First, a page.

FIG. 5.
FIG. 5.
Defective signaling in p85α−/− p55α−/− p50α−/− p85β−/− MEFs. (A and B) p85 is required for activation of Akt. MEFs with the indicated genotypes were starved (more ...)
We also investigated PDGF-dependent Erk activation in the p85α−/− p55α−/− p50α−/− p85β−/− MEFs. We found that Erk phosphorylation was impaired in the mutant cells when a low level of PDGF (1 ng/ml) was used (Fig. (Fig.5C).5C). However, saturating amounts of PDGF-BB (3 to 10 ng/ml) led to normal Erk1/2 phosphorylation (Fig. (Fig.5C).5C). PDGF-dependent phosphorylation of the PDGFR on tyrosine residues was not significantly different between the control and mutant cell lines (Fig. (Fig.5D5D).
MEFs lacking all isoforms of p85α and p85β exhibit defects in PDGF-dependent membrane ruffling.
PI3K has been implicated in PDGF-dependent membrane ruffling and lamellipodium formation based on studies with receptor mutations, dominant-negative forms of PI3K, and drugs (8, 24, 34, 45, 46). Consistent with these results, we found that while PDGF stimulated ruffling and lamellipodium formation in control MEFs, it failed to do so in the p85α−/− p55α−/− p50α−/− p85α−/− MEFs (Fig. (Fig.6A6A).
FIG. 6.
FIG. 6.
FIG. 6.
FIG. 6.
P85 is required for PDGF-induced actin rearrangements. (A) P85 is required for PDGF-induced lamellipodium formation. MEFs with indicated genotypes were starved and then stimulated with 50 ng of PDGF per ml for 10 min (with or without pretreatment with (more ...)
It has been shown that Rac is a crucial mediator of PDGF-BB-induced ruffling and lamellipodium formation downstream of PI3K (16). Thus, we investigated Rac activation in the control and mutant cells. We assessed the activation state of Rac by using the CRIB domain of PAK65 to pull down GTP-Rac from serum-starved or PDGF-stimulated cells. PDGF-dependent activation of Rac was observed in the control MEFs but was impaired in the p85α−/− p55α−/− p50α−/− p85β−/− MEFs (Fig. (Fig.6B).6B). As an internal control, PDGF-dependent Erk phosphorylation was similar in the two cell types, as expected for saturating levels of PDGF.
We also investigated the possibility that restoring Rac activation by overexpressing the Rac-GEF Vav2 would restore lamellipodium formation in the p85α−/− p55α−/− p50α−/− p85β−/− MEFs. The mutant cell pool was transfected with Vav2. The cells were fixed and the actin structures were stained with rhodamine phalloidin. Interestingly, overexpression of Vav2 circumvented the block in ruffling in p85α−/− p55α−/− p50α−/− p85α−/− MEFs and caused lamellipodium formation even in the presence of 100 nM wortmannin (Fig. (Fig.6C).6C). These findings indicate that the impaired Rac activation is the major cause of the ruffling defects in p85α−/− p55α−/− p50α−/− p85α−/− MEFs and that overexpression of Vav2 circumvents the requirement of PI3K for membrane ruffling.
Previous studies using general PI3K inhibitors, dominant-negative p85, or receptors lacking the p85 binding sites did not address whether specific PI3K isoforms are required for cellular responses. The failure of the p85α−/− p55α−/− p50α−/− p85β−/− MEFs to ruffle in response to PDGF, despite a significant but reduced PDGF-dependent stimulation of PI-3,4-P2 and PI-3,4,5-P3 production and activation of Akt, could be explained by a failure to reach the signal threshold for actin rearrangement. Alternatively, the remaining regulatory isoform (p55γ) might lack critical domains (SH3, Pro-rich or Rho/Rac/CDC42-interacting domains) needed for this response. To assess the capability of the various p85 isoforms to mediate PDGF-induced ruffling, the expression of p85α, p85β, or p50α was restored in the p85α−/− p55α−/− p50α−/− p85β−/− MEFs. To do so, the mutant cell pool was infected with retroviral constructs for p85α, p85β, or p50α. The infected cells were sorted by FACS analysis, since the retrovirus introduced an additional GFP that could be used as a marker for infection.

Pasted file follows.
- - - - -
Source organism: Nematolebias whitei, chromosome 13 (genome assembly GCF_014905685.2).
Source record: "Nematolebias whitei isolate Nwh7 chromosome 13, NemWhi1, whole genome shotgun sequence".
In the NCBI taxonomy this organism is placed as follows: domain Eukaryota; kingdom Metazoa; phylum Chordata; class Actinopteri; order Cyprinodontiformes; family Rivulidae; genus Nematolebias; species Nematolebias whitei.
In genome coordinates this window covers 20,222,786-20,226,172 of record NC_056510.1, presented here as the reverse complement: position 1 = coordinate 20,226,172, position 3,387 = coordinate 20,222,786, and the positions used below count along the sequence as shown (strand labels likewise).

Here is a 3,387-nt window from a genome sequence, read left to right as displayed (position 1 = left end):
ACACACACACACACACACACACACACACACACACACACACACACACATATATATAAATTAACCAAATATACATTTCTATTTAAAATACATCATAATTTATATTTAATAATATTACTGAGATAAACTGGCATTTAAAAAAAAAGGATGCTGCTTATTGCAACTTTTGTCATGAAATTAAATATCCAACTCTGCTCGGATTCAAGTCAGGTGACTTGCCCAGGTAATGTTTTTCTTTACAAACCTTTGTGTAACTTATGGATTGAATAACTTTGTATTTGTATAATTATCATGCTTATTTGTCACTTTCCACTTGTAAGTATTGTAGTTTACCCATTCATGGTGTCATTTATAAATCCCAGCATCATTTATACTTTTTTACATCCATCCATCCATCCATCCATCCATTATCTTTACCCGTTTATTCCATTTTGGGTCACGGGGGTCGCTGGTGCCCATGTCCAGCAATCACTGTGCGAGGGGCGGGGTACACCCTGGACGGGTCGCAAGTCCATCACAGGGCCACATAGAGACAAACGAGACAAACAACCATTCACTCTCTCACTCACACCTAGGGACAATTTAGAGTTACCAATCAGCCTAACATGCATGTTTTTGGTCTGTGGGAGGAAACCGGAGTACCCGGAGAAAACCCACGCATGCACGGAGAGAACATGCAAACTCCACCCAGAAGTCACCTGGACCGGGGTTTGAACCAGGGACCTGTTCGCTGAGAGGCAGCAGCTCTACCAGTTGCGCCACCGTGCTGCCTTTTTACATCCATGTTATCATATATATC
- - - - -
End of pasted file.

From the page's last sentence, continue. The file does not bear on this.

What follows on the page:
The infected cell pools were first analyzed for expression of p85 and p110 isoforms by Western blot analysis. The levels of expression of the p85α, p85β, and p50α proteins following retroviral infection and sorting of infected cells were in a range similar to the expression of p85α in the control cells based on blotting with the anti-p85pan antibody (Fig. (Fig.6D,6D, upper panel). (This antibody detects p85α somewhat better than p85β, implying that p85β expression is slightly higher than the other isoforms.) In agreement with results in Fig. Fig.3C,3C, p110α levels are reduced in the p85α−/− p55α−/− p50α−/− p85β−/− MEFs compared to control MEFs and expression of each of the regulatory subunit isoforms restored the p110α protein to a level comparable to that observed in the control MEFs (Fig. (Fig.6D,6D, lower panel).
Next, the formation of circular ruffles in response to PDGF or IGF-1 was assessed by time-lapse microscopy of live cells. Retroviral reintroduction of p85α or p85β into p85α−/− p55α−/− p50α−/− p85β−/− MEFs rescued the ruffling defect (Fig. (Fig.6E).6E). This finding confirms that the impaired membrane ruffling in p85α−/− p55α−/− p50α−/− p85β−/− MEFs is due to absence of these genes and not another undefined defect in the cell lines. Surprisingly, the expression of the smaller p85α isoform, p50α, which lacks the SH3 domain, Pro-rich regions, and Rho/Rac/Cdc42 binding domain, was also sufficient to rescue both PDGF- and IGF-1-dependent membrane ruffling (Fig. (Fig.6E).6E). These results indicate that the failure of the p85α−/− p55α−/− p50α−/− p85β−/− MEFs to ruffle is due to a failure to reach a threshold of PI3K signaling rather than absence of the SH3 domain, Pro-rich regions, and Rho/Rac/Cdc42 binding domain in the p55γ regulatory subunit.